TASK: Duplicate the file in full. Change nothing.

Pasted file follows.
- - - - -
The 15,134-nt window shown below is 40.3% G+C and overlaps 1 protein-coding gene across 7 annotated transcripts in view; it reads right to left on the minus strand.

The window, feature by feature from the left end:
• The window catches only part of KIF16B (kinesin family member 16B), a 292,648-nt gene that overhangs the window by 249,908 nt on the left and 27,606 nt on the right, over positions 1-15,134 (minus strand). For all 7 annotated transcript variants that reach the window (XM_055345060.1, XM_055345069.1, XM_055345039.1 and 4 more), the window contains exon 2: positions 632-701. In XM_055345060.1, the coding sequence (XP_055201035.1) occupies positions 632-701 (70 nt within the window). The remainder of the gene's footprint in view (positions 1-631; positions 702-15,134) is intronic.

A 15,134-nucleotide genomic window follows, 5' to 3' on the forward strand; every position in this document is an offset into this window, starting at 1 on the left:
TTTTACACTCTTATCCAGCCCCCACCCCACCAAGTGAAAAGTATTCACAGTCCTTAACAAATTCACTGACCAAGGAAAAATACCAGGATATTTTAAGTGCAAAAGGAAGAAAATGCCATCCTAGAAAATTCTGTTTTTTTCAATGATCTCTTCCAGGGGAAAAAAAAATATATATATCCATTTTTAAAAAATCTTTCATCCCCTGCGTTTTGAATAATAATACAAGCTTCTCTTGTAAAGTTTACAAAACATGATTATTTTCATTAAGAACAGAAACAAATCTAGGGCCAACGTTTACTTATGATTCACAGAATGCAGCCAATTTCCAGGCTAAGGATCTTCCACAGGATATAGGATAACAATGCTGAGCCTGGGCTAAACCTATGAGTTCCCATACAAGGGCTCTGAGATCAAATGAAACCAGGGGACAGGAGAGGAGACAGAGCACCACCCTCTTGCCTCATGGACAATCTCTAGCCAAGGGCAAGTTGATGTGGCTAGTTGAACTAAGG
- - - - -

The 15,134-nt window shown below is 40.3% G+C and overlaps 1 protein-coding gene across 7 annotated transcripts in view; it reads right to left on the minus strand.

The window, feature by feature from the left end:
• The window catches only part of KIF16B (kinesin family member 16B), a 292,648-nt gene that overhangs the window by 249,908 nt on the left and 27,606 nt on the right, over positions 1-15,134 (minus strand). For all 7 annotated transcript variants that reach the window (XM_055345060.1, XM_055345069.1, XM_055345039.1 and 4 more), the window contains exon 2: positions 632-701. In XM_055345060.1, the coding sequence (XP_055201035.1) occupies positions 632-701 (70 nt within the window). The remainder of the gene's footprint in view (positions 1-631; positions 702-15,134) is intronic.

A 15,134-nucleotide genomic window follows, 5' to 3' on the forward strand; every position in this document is an offset into this window, starting at 1 on the left:
TTTTACACTCTTATCCAGCCCCCACCCCACCAAGTGAAAAGTATTCACAGTCCTTAACAAATTCACTGACCAAGGAAAAATACCAGGATATTTTAAGTGCAAAAGGAAGAAAATGCCATCCTAGAAAATTCTGTTTTTTTCAATGATCTCTTCCAGGGGAAAAAAAAATATATATATCCATTTTTAAAAAATCTTTCATCCCCTGCGTTTTGAATAATAATACAAGCTTCTCTTGTAAAGTTTACAAAACATGATTATTTTCATTAAGAACAGAAACAAATCTAGGGCCAACGTTTACTTATGATTCACAGAATGCAGCCAATTTCCAGGCTAAGGATCTTCCACAGGATATAGGATAACAATGCTGAGCCTGGGCTAAACCTATGAGTTCCCATACAAGGGCTCTGAGATCAAATGAAACCAGGGGACAGGAGAGGAGACAGAGCACCACCCTCTTGCCTCATGGACAATCTCTAGCCAAGGGCAAGTTGATGTGGCTAGTTGAACTAAGG